We all have to count our blessings. One of my new blessings is that I do not attend Temple Beth El, in Stamford Ct., because the last person I would want teaching my children is their rabbi, Joshua Hammerman.
Hammerman is behaving like a different kind of “RINO,” a Rabbi In Name Only. Writing in this week’s issue of the progressive New York Jewish Week, Hammerman has displayed bigotry unworthy of the pulpit. (His article has since been pulled from the website. If you still wish to read the rabbi’s original post, you can check out the cached version here.)
Hammerman admits he has a Tim Tebow problem:
A poster boy of the Christian right, Tebow steadfastly thanks Jesus after every game and, while in college, often inscribed biblical messages on his eye paint. Homeschooled in Florida, this child of missionaries turned down his selection as a Playboy All American because it was, well, Playboy. His trademark prayerful touchdown celebration (imagine Rodin’s “Thinker” on bended knee, or your grandfather davening Tachanun with a football) has become a verb.
Funny — whenever something really special happens in my life I pause and say a Jewish prayer.
The prayer translates to:
Blessed are you, our God, who rules the universe, granting us life, sustaining us and enabling us to reach this day.
I wonder if that would scare the rabbi? If not, than it’s clear that Tim Tebow scares him solely because he is Christian.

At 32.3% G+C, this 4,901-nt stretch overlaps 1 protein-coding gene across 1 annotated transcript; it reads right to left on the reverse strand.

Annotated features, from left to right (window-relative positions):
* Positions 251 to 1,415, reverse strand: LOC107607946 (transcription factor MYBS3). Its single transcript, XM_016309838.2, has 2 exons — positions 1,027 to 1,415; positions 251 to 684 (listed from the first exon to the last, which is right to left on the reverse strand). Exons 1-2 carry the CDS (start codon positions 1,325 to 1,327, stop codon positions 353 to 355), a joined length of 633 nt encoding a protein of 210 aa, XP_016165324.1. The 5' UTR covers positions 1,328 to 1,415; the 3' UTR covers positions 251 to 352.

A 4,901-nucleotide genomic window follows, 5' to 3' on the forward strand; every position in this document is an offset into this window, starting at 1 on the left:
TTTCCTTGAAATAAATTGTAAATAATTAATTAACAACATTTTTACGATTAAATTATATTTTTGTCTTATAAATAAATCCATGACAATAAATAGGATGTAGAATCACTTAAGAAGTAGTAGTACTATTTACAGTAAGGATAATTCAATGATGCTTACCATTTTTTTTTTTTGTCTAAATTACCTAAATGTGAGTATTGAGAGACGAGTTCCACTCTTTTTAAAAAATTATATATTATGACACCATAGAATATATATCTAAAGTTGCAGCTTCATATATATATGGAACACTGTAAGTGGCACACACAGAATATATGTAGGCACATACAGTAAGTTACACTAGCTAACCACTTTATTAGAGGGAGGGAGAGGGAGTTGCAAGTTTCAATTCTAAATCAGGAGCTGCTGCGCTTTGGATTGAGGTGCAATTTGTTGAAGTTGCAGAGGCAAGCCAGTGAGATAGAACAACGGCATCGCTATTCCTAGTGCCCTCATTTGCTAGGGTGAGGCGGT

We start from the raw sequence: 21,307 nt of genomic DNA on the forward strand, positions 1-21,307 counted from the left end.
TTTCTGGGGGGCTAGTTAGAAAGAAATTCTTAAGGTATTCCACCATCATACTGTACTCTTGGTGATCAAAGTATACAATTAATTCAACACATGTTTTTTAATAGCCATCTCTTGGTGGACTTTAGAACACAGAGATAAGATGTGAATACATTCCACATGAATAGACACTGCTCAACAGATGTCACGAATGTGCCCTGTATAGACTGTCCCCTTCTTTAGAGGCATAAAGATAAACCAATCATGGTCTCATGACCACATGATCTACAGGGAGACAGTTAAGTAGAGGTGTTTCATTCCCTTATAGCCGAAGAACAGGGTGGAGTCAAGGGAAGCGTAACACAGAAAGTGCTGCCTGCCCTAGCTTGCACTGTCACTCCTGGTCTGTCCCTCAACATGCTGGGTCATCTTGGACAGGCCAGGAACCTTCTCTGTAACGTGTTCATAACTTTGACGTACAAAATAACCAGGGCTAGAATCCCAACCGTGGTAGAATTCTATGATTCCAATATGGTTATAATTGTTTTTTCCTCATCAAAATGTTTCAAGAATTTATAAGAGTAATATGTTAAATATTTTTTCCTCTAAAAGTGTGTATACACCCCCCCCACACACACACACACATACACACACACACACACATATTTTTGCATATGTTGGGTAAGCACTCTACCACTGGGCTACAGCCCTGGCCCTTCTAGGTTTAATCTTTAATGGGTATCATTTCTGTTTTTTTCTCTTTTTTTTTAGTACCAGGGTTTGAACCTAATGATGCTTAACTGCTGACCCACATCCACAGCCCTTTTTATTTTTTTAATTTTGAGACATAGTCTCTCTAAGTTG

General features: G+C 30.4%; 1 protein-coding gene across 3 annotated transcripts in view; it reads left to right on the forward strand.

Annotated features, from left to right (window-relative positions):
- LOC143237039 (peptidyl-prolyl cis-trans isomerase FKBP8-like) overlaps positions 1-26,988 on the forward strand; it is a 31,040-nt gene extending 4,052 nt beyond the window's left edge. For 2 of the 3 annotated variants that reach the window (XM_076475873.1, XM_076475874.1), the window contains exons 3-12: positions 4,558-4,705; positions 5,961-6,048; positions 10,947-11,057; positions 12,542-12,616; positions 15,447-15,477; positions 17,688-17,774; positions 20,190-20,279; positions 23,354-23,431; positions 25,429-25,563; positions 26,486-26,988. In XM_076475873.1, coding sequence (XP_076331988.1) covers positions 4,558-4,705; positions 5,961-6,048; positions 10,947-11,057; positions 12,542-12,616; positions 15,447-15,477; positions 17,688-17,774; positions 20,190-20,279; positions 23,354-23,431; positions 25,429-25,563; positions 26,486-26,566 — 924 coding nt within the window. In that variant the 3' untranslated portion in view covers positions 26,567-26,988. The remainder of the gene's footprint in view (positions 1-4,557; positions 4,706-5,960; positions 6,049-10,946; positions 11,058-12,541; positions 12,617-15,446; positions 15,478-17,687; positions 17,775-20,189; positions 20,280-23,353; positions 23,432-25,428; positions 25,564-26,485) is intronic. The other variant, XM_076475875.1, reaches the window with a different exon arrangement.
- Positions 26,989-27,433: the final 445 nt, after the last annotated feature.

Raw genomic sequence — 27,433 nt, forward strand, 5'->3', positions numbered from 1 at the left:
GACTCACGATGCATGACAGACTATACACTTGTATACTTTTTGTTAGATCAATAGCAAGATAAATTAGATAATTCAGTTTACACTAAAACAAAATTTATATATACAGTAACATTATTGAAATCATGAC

As if to gain sympathy from his progressive audience, the rabbi mentions that there is a YouTube video that makes fun of the fact that Tebow’s mom was sick during her pregnancy with him and she refused to abort her son despite doctor’s recommendation.
Now tiny Tim has grown and is on track to possibly appear in this season’s Super Bowl-on the field-and that is what scares me.
In this country, nothing, not even God, is more popular than football. Even in the wake of a summer long labor dispute, 23 of the 25 most watched TV programs this fall have been NFL games. When you combine the religion that is football with the religion that is religion, the mix can be dangerously flammable.
Really now–we are taught that God is everywhere, so why can’t He be on a football field (and why can’t He play for my Jets)? And what exactly does the rabbi mean by “flammable?” Observant people will start riots when talking football and religion? How ignorant and biased can the rabbi be? I have discussed football in shul over some whiskey after Shabbos services, and I can promise you there has never been a flammable situation (OK–there was that one time when one of the kids dropped a Havdalah candle during services, but that was scarcely anything to worry about).
Next Sunday, the Broncos host the New England Patriots in a game coveted so much by the networks that NBC and CBS sparred in unprecedented fashion over who would get to broadcast it. And why not? While the Patriots are adored by their fans (myself included), to many nationwide they are regarded as the Sons of Darkness, with their perfectly coiffed Hollywood quarterback and their brilliant – one might say diabolical – hoodie-clad coach. And, oh yes, the most identifiably Jewish owner in sports. Tom Brady, Bill Belichick and Bob Kraft are all upstanding citizens, moral exemplars in their home communities, but in this Oberammergau of the Rockies, they are playing the role of Pilate.
What does the religion of the Patriots’ owner have to do with anything? No one would have ever come up with the silly idea that this was some sort of Good Friday passion play until the rabbi brought it up. It is beyond ignorant. Besides, Hammerman writes for the NEW YORK Jewish Week. The Patriots are the enemy (and Belichick is a deserter who has proven to be a cheater, also).